GREENFIELD — Life in Sheri and Bill Bednarski’s home can be hectic.
Their three children keep them running in every direction — to sports practices and games, to work and school activities, to friends’ houses.
There is no typical day and usual schedule, Sheri Bednarski said, but one thing has become routine: Each morning, each night and with each meal or snack in between, her youngest daughter, Sydni, takes a handful of pills.
They are vitamins, enzymes and a slew of other medications to treat the 11-year-old’s cystic fibrosis, a hereditary disease that most commonly affects the lungs or, as in Sydni’s case, the pancreas.
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Sometimes, Sydni takes as many as a dozen capsules at once, and other times it’s only three or four. The pills are kept in the family’s kitchen cupboards, Sydni’s bedroom, their cars, purses and book bags — each place for each time Sydni might have something to eat.
May is Cystic Fibrosis Awareness Month. Saturday, dozens of area families including the Bednarksis will gather in Beckenholdt Park for the annual Greenfield Great Strides walk and fundraiser to benefit the Cystic Fibrosis Foundation.
Organizers hope this year’s event will raise $38,500. They already have raised about 60 percent of the total.
Approximately 30,000 Americans have been diagnosed with cystic fibrosis, which causes a thick mucus to form inside the organs, resulting in difficulty breathing and digesting food.
The first signs of Sydni’s illness came in her diapers, her parents said, particularly when she started eating solid foods. No matter what they fed her, Sydni had trouble digesting food properly.
Sydni was diagnosed at 2 after undergoing tests at Riley Hospital for Children in Indianapolis. It became clear at that time, as well, that both Bill and Sheri Bednarski were carriers of the defective gene that causes the disease.
Sydni is the only of their three children affected with the disease; their son, Austin, 17, is a carrier; their daughter, Tori, 20, has a clean bill of health.
Treatments so far are fairly simple, Sheri Bednarski said. Sydni takes medications each time she eats to help her body process food. When she was little, her family members chopped up the pills, mixed them into applesauce and fed them to her. Now, Sydni takes the pills whole and won’t touch applesauce.
She visits Riley several times a year and goes to a Greenfield pediatrician if she has any severe stomach pains.
A few times a month, she uses a vibrating vest, which helps break up mucus in her lungs, but the measure is mostly preventive.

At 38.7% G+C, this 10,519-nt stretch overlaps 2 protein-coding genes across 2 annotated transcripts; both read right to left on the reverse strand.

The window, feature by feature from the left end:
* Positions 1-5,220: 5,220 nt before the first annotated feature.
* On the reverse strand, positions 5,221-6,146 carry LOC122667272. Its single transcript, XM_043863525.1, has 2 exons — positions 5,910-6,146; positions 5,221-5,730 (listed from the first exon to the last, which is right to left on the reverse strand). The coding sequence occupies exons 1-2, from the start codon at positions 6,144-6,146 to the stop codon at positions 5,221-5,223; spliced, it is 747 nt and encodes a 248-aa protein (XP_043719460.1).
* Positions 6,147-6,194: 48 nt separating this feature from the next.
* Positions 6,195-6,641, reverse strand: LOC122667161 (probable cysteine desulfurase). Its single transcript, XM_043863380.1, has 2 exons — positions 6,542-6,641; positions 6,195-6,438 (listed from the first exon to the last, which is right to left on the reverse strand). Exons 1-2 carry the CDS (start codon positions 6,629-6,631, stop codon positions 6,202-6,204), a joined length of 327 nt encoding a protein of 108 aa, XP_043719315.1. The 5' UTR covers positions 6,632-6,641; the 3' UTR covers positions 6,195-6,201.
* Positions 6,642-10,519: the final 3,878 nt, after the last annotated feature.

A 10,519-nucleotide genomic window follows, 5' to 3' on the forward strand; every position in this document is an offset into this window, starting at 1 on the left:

Medicines, treatments and Sydni’s active lifestyle — she plays softball, basketball and volleyball — have kept her cystic fibrosis out of her lungs, her parents said. The family and Sydni’s doctors are hopeful it stays that way, but there is always a chance the disease will spread into her respiratory system.
Without their doctors and information provided by the Cystic Fibrosis Foundation, the family wouldn’t know what they know now about the disease, Bill Bednarski said. So, the family is eager to give back to the foundation whenever it can.
The Bednarskis plan to attend this weekend’s events because they know it is the foundation’s largest source of funding, organizers said.
A record number of people have signed up to participate in the Greenfield walk this year, coordinator Morgan Ferguson said. The event traditionally sees 150 walkers, but this year more than 200 are expected.
Ferguson, whose 5-year-old son has been diagnosed with cystic fibrosis, said the event is a great time for families of patients to come together to share their experiences and stories, as well as donate to a great cause.
The Cystic Fibrosis Foundation was established in 1955. At that time, children with disease rarely made it through their first few years of life. Now, thanks to research, primarily funded by the foundation, cystic fibrosis patients generally live into their 30s and 40s, according to the foundation’s website.
So far, however, there is no cure for any form of cystic fibrosis.
“They say someday CF will stand for ‘cure found,’” Sheri Bednarski said. “That’s what we’re hoping for.”
The 2015 Greenfield Great Strides walk to benefit the Cystic Fibrosis Foundation will take place Saturday at Beckenholdt Park, 2770 N. Franklin St., Greenfield.
Registration begins at 9:30 a.m., with opening ceremonies set for 10 a.m. The walk will begin about 10:30 a.m.
Organizers say the event is family-oriented 5K walk. Children’s activities, food and other festivities will be available.